Changi [Singapore], June 11: The security has been further tightened in Singapore following the arrival of United States President Donald Trump and North Korean leader Kim Jong Un to participate in the "historic summit" on June 12.
Kim met the Singaporean prime minister, Lee Hsien Loong, briefly on Sunday, smiling broadly as the two posed for photographs.
It formally referred to Trump by his full name in the Monday report, including his middle initial - the first time it has done so.
The North, many experts believe, stands on the brink of being able to target the entire US mainland with its nuclear-armed missiles, and while there's deep skepticism that Kim will quickly give up those hard-won nukes, there's also some hope that diplomacy can replace the animosity between the USA and the North.
Another possibility from the summit is a deal to end the Korean War, which North Korea has long demanded, presumably, in part, to get USA troops off the Korean Peninsula and, eventually, pave the way for a North Korean-led unified Korea. Kim spent the day mostly out of view - until he left his hotel for a late-night tour of Singapore sights, including the Flower Dome at Gardens by the Bay, billed as the world's biggest glass greenhouse.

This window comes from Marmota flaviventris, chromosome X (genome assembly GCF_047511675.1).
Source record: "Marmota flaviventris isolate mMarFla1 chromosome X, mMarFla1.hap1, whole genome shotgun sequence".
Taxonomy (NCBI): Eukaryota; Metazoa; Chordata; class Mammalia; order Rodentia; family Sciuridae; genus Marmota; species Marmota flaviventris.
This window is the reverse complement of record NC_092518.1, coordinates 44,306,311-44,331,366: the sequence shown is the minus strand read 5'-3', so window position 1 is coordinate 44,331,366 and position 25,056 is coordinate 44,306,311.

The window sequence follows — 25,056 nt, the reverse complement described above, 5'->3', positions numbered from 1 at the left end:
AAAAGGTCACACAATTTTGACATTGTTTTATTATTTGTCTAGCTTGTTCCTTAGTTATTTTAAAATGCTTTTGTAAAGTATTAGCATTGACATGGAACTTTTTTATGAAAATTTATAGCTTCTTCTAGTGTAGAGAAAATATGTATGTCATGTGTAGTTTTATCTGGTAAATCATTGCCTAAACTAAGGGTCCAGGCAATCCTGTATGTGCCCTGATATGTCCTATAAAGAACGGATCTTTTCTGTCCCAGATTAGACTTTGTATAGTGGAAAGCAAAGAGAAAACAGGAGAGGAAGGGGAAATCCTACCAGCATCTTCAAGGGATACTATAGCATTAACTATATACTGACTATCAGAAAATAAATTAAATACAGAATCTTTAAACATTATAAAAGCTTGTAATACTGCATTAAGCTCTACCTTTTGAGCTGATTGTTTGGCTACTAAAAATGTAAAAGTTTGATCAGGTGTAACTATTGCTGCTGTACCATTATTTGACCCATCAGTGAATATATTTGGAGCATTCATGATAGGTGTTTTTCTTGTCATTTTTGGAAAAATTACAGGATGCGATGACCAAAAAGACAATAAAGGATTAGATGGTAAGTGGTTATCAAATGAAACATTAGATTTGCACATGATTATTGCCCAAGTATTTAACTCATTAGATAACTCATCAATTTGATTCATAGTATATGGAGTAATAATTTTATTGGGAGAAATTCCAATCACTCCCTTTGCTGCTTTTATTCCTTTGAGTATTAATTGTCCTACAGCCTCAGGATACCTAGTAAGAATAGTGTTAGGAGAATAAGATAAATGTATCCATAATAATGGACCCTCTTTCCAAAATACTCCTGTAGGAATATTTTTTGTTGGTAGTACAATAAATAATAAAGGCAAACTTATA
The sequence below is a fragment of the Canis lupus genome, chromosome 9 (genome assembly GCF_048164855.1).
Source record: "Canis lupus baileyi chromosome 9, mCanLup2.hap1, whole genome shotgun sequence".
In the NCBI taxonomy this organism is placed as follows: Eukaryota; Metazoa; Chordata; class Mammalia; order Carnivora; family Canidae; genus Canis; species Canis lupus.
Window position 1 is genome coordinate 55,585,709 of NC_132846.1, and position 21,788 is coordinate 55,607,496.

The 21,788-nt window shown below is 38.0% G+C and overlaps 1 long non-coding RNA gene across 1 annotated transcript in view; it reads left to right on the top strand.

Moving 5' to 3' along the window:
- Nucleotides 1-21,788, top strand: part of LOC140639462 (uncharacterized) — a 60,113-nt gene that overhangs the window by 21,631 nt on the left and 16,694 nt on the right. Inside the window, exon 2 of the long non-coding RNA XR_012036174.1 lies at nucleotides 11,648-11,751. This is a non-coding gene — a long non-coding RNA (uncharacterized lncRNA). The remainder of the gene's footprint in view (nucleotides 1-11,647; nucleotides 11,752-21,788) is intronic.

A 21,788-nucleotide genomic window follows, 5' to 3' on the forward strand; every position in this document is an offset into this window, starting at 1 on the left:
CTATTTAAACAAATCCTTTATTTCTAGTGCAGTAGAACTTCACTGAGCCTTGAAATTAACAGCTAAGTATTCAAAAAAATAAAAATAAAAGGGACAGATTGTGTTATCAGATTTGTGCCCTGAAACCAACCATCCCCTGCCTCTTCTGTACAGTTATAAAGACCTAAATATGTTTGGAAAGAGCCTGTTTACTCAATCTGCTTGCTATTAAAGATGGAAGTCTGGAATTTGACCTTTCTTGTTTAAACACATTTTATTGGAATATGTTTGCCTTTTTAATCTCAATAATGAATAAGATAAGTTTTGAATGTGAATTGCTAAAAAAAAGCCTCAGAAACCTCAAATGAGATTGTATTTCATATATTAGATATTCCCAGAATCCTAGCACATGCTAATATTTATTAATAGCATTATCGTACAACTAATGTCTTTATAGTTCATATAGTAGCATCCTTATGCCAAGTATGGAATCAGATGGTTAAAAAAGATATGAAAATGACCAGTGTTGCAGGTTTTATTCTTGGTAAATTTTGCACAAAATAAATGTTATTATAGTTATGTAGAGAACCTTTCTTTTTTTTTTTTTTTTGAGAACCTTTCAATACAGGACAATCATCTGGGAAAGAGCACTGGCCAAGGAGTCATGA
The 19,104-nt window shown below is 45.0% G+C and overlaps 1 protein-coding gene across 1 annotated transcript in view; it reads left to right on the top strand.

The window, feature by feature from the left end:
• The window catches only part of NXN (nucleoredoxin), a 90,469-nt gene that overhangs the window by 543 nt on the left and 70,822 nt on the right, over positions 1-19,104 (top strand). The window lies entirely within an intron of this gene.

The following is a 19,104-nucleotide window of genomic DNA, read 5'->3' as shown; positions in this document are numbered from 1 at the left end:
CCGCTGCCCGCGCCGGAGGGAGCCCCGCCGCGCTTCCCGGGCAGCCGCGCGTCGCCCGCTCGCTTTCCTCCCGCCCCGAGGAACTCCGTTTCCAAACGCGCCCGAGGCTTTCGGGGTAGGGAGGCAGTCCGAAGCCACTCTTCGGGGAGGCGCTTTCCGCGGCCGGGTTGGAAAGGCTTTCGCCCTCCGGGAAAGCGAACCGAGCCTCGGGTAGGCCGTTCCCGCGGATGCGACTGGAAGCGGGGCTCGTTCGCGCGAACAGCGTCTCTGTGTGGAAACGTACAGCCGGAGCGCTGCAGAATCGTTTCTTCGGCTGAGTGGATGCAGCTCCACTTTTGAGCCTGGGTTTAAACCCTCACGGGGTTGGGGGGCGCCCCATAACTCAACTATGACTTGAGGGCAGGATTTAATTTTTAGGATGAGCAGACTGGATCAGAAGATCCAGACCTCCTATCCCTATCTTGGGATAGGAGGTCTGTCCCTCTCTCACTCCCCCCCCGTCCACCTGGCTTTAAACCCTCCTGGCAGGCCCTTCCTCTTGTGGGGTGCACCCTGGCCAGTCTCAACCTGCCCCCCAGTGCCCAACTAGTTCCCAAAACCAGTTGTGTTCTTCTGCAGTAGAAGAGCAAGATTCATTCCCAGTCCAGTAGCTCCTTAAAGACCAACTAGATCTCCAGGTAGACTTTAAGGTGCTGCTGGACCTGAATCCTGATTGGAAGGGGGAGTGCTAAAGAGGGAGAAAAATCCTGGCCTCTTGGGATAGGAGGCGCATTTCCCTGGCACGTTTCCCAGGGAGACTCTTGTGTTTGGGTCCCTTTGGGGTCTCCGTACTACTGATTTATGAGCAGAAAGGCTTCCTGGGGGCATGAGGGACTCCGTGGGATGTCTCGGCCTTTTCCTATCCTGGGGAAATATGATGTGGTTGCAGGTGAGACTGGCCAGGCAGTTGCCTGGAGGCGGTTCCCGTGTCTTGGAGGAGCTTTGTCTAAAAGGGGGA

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But former USA deputy secretary of state Richard Armitage said he expects little progress on the key issue of defining the parameters of denuclearisation. It heralded the summit as part of a "changed era".
Prime Minister Lee wished Kim a success for the summit and expressed hope that the US-DPRK meeting will advance the prospects for peace and stability in the Korean peninsula and the larger region. There was also no sign of his sister, Kim Yo Jong, who has accompanied him to Singapore.
Beyond the impact on both leaders' political fortunes, the summit could shape the fate of countless people - the citizens of impoverished North Korea, the tens of millions living in the shadow of the North's nuclear threat, and millions more worldwide.
Trump advisers cast his actions as a show of strength before the Kim meeting.
However, he played down the possibility of a quick breakthrough and said the summit, which gets underway on Tuesday at 9am (11am AEST) should set the framework for "the hard work that will follow", insisting that North Korea had to move toward complete, verifiable and irreversible denuclearisation. "We must put the American worker first!" He told Lee: "We've got very interesting meeting in particular tomorrow, and I just think it's going to work out very nicely".